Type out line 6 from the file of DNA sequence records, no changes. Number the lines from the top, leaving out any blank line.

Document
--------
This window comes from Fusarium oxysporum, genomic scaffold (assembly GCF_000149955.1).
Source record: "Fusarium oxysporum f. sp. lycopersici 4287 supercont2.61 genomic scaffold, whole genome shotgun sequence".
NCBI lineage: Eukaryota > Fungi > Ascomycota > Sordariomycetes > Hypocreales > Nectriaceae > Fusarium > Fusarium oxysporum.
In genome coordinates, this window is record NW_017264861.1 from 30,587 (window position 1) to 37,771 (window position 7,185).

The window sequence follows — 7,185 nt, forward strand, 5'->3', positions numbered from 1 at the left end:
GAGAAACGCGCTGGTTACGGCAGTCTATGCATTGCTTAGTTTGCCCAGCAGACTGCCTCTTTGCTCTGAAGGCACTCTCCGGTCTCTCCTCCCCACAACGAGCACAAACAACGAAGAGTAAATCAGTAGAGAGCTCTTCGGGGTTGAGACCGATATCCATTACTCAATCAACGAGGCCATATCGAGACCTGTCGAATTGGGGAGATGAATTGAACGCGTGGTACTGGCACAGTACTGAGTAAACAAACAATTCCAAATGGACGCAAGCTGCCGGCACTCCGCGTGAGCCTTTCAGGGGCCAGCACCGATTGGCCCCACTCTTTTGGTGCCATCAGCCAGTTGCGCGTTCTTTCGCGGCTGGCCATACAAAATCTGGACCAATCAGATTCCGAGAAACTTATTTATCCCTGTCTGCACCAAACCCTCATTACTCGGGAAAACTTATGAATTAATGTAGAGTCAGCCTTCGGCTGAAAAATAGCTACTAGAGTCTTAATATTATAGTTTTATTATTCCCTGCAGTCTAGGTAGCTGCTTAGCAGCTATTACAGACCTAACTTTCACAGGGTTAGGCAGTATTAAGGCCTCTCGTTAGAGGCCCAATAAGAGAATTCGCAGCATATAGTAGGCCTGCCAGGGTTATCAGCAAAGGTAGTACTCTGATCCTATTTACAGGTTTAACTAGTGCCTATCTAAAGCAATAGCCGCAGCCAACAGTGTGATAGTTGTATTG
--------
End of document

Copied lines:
GAGAAACGCGCTGGTTACGGCAGTCTATGCATTGCTTAGTTTGCCCAGCAGACTGCCTCTTTGCTCTGAAGGCACTCTCCGGTCTCTCCTCCCCACAACGAGCACAAACAACGAAGAGTAAATCAGTAGAGAGCTCTTCGGGGTTGAGACCGATATCCATTACTCAATCAACGAGGCCATATCGAGACCTGTCGAATTGGGGAGATGAATTGAACGCGTGGTACTGGCACAGTACTGAGTAAACAAACAATTCCAAATGGACGCAAGCTGCCGGCACTCCGCGTGAGCCTTTCAGGGGCCAGCACCGATTGGCCCCACTCTTTTGGTGCCATCAGCCAGTTGCGCGTTCTTTCGCGGCTGGCCATACAAAATCTGGACCAATCAGATTCCGAGAAACTTATTTATCCCTGTCTGCACCAAACCCTCATTACTCGGGAAAACTTATGAATTAATGTAGAGTCAGCCTTCGGCTGAAAAATAGCTACTAGAGTCTTAATATTATAGTTTTATTATTCCCTGCAGTCTAGGTAGCTGCTTAGCAGCTATTACAGACCTAACTTTCACAGGGTTAGGCAGTATTAAGGCCTCTCGTTAGAGGCCCAATAAGAGAATTCGCAGCATATAGTAGGCCTGCCAGGGTTATCAGCAAAGGTAGTACTCTGATCCTATTTACAGGTTTAACTAGTGCCTATCTAAAGCAATAGCCGCAGCCAACAGTGTGATAGTTGTATTG